The Ape and the Sushi Master: Cultural Reflections of a Primatologist. Frans de Waal. x + 433 pp. Basic Books, 2001. $26.
There must be a hundred books comparing ape and human behavior, so why read this one? Hasn't it all been said? Thankfully, no. This book needs to be read for at least three reasons: the unusual viewpoint of the author, the timely content and the fact that it is almost three books in one.
A Dutch primatologist and professor at Emory University, Frans de Waal was trained in classical ethology and has decades of experience with the behavior of our nearest relations in captivity. He spans divides: Europe-America, field-lab, monkey-ape, chimpanzee-bonobo. He is the author of five books, counting this one, and each has been better crafted than the last (like his role model, fellow Dutchman and Nobel Prize winner Nikolaas Tinbergen, he writes better English than do most native speakers). From Chimpanzee Politics (1982) onward, de Waal has been holding our primate cousins up for our viewing.
The Ape and the Sushi Master is about cultural primatology, an emerging field of inquiry. Actually, the book spans two uses of the phrase. One refers to human-nonhuman primate relations—how various human cultures have viewed monkeys as everything from vermin to gods; this might better be termed ethnoprimatology. The more interesting usage refers to the study of apes and monkeys behaving culturally; this is sociocultural primatology—the ethnography and ethnology of other species, rather than of other human cultures. This exciting enterprise now seems to be popping up everywhere (for example, in the January issue of Scientific American, Andrew Whiten and Christophe Boesch discuss the cultures of chimpanzees).
The three themes of The Ape and the Sushi Master (almost books in themselves) are how we see other animals, the nature of culture, and how we see ourselves. Each theme occupies about a third of the book. The first of the book's 11 chapters is a masterful prologue. Other chapters range from autobiographical musings, to natural history essays, to elegant treatises on topics such as morality, technology and teaching. There is a pervading Asiatic flavor, mirroring the parallel origins of primatology in Japan and the West. (The title alludes to the fact that the skill of making sushi is acquired through observation rather than formal instruction.)
In the book's first section, de Waal contrasts two powerful scientists whose lives were uncannily coincident, Kinji Imanishi in Japan and Konrad Lorenz in Austria and Germany. Each was tremendously influential but intellectually flawed. To get beyond their naive natural history, we need neo-Darwinian evolutionary theory. With it, we can combat what de Waal calls "anthrodenial" and be open to natural continua that include human beings.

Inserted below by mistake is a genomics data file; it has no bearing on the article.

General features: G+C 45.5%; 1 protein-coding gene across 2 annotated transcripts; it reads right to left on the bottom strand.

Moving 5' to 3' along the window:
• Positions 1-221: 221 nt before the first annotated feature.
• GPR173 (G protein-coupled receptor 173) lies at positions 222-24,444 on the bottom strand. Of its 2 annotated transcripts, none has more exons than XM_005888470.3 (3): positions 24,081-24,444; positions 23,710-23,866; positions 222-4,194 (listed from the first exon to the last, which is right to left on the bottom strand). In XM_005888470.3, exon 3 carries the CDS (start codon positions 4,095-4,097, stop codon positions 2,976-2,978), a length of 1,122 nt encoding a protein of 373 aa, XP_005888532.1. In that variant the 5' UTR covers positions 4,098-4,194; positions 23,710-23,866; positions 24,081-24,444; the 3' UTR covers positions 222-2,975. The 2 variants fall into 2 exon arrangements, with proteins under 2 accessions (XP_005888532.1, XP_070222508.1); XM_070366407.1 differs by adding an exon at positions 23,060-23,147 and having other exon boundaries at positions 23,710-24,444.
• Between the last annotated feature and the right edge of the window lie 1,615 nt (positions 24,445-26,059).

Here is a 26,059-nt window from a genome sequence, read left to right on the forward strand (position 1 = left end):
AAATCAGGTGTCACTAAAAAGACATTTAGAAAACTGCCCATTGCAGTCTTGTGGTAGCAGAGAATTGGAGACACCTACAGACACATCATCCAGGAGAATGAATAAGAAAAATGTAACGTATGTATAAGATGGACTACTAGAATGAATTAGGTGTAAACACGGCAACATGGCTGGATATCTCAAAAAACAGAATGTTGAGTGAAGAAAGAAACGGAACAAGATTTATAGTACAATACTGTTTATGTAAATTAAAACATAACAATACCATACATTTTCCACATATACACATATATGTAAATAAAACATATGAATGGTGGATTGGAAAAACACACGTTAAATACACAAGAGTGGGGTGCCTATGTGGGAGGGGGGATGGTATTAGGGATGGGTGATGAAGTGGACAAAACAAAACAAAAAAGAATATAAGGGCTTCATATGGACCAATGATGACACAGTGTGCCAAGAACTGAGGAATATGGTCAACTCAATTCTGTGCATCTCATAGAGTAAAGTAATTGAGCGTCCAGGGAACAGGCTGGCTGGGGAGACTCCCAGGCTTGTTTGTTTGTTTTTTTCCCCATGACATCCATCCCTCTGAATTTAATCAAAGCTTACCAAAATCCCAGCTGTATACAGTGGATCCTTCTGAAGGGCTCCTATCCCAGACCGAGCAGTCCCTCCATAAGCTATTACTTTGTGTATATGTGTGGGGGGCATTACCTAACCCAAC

The current challenge to this inclusive view of complex cognitive capacities is obvious: To what extent (if at all) are species other than ours cultural? (De Waal stays in the present and so dodges the sticky issues of whether extinct humanlike forms such as Neanderthals had culture.) Much of the debate starts with definition, and de Waal favors a broad one: Culture is nongenetic behavioral transmission. This casts the net wide enough to include many vertebrates, and perhaps even invertebrates. This will antagonize sociocultural anthropologists, who tend to attach more conditions, many of which are ultimately untestable—for example, the need for meaning.
De Waal finds animal culture in the use of stone tools to crack nuts and in the social customs of grooming, both shown by chimpanzees, but the examples he offers range far beyond the apes. As might be expected, he is strongest when relying on well-documented and replicated studies, and weakest when relying on anecdotes such as the story of Binti Jua (the zoo gorilla who "rescued" an injured child), which remains a story no matter how well it is told.
The book is targeted at the educated layperson. Superscripts refer to 23 pages of notes at the end, and for readers seeking to check sources, there is a bibliography of almost 300 references. There are 23 black-and-white photographs.
So, what can animals tell us about ourselves? De Waal hammers away at false dichotomies, some of which are familiar (Cartesian dualism) and some of which are topical: If other species have culture too, then what now is nature? It would seem to follow that humans are both cultural and natural at the same time. For example, the incest taboo has cultural and natural elements inextricably intertwined.
In checking the Web site of one online bookseller, I found de Waal's book listed among the cookbooks. This is understandable, given the title, but do not be misled. It is an intellectual feast!